Review: Long Division festival, Wakefield
Wakefield has a long, rich and diverse musical heritage. It is a city of many races, cultures and brilliantly varied citizens. It is with this is mind that Long Division 2021 began Saturday in the historic Unitarian Chapel with the wonderful LGBT raconteur The Bleeding Obvious.
Hearing songs and tales of sexuality, ambiguity and love and loss, were profoundly more relevant than ever in today’s society, and holding in this setting shows just how far acceptance and understanding has progressed in recent history and within the city itself.
At The Hop, another venue with a colourful gig history, were bands and fans as young as 18 gathering to support one another. Some of these young musicians were only eight years old when the first Long Division was launched, and it is testament to the city’s continued support of music and the festivals organisers that a new generation have begun to form.
The afternoon was kicked off by yet another female fronted band, Hands Off Gretel, whom showcased their punk rock attitude and feminist rock to more young fans who will remember the riotous set and hopefully be inspired to begin their own musical journey.
Three-piece rock royalty Knuckle once more had an over capacity crowd join them, proving year on year that their local support is gaining momentum to the point where they really do deserve their place in Long Division history and more so, a bigger venue and higher billing.
Moving back to the Unitarian Chapel, another solo raconteur, this time gallantly enjoying singing folk-punk tales of drugs and youthful abandon, Beans On Toast had the crowd in the palm of his hand throughout. His twisted humour and choice of narrative not lost on the irony of the venue setting.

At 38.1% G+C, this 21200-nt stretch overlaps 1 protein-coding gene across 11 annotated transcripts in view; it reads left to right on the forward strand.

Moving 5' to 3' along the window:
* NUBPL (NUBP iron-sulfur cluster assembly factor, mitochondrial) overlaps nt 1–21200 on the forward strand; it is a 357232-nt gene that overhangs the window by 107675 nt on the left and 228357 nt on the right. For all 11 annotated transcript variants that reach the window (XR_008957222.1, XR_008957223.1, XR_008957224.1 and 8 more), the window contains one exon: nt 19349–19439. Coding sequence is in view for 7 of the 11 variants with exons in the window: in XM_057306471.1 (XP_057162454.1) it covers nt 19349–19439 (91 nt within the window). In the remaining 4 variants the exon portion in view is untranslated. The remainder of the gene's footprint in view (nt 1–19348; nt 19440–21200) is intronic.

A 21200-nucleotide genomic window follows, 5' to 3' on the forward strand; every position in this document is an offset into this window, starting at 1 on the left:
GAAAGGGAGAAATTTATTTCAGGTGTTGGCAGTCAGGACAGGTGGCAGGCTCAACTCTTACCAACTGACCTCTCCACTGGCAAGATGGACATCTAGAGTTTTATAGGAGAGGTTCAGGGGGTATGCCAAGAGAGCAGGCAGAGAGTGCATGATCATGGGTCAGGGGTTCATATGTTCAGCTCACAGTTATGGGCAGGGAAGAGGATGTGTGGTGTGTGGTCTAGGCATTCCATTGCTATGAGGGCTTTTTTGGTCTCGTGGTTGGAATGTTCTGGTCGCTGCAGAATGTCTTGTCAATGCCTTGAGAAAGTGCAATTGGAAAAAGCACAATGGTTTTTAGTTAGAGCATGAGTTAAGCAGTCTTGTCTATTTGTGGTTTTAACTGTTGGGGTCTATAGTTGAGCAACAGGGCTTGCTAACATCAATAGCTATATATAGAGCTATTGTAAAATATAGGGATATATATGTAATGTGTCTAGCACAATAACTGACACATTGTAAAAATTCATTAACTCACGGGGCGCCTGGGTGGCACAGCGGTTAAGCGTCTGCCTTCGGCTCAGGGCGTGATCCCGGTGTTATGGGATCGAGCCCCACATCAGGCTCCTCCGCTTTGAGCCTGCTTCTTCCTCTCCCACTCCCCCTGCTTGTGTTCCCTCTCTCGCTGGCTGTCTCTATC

To wrap up my evening, I caught Glasvegas, a band very familiar with the city having played several times before, it always feels like a homecoming for the Glaswegian indie rockers. Performing some incredible fan favourites and some of my personal ones from the more synth heavy second album Euphoric Heartbreak, the old market hall was drowned in light and sound with a much receptive audience to which the band duly obliged with their anthemic hits.
It would be easy to bemoan the loss of venues during Long Division’s history, the slightly reduced bill and some unfortunate last-minute changes to the event timetable, but just 18 months ago, bands, venues and fans could not have even envisaged a return to live music.
The fact the event pulled through is the work of everyone involved, and demands great respect that Wakefield as a city is lucky enough to have this at their doorstep and that the bands and artists at the event are generous enough to come and take part. Long live the united Division.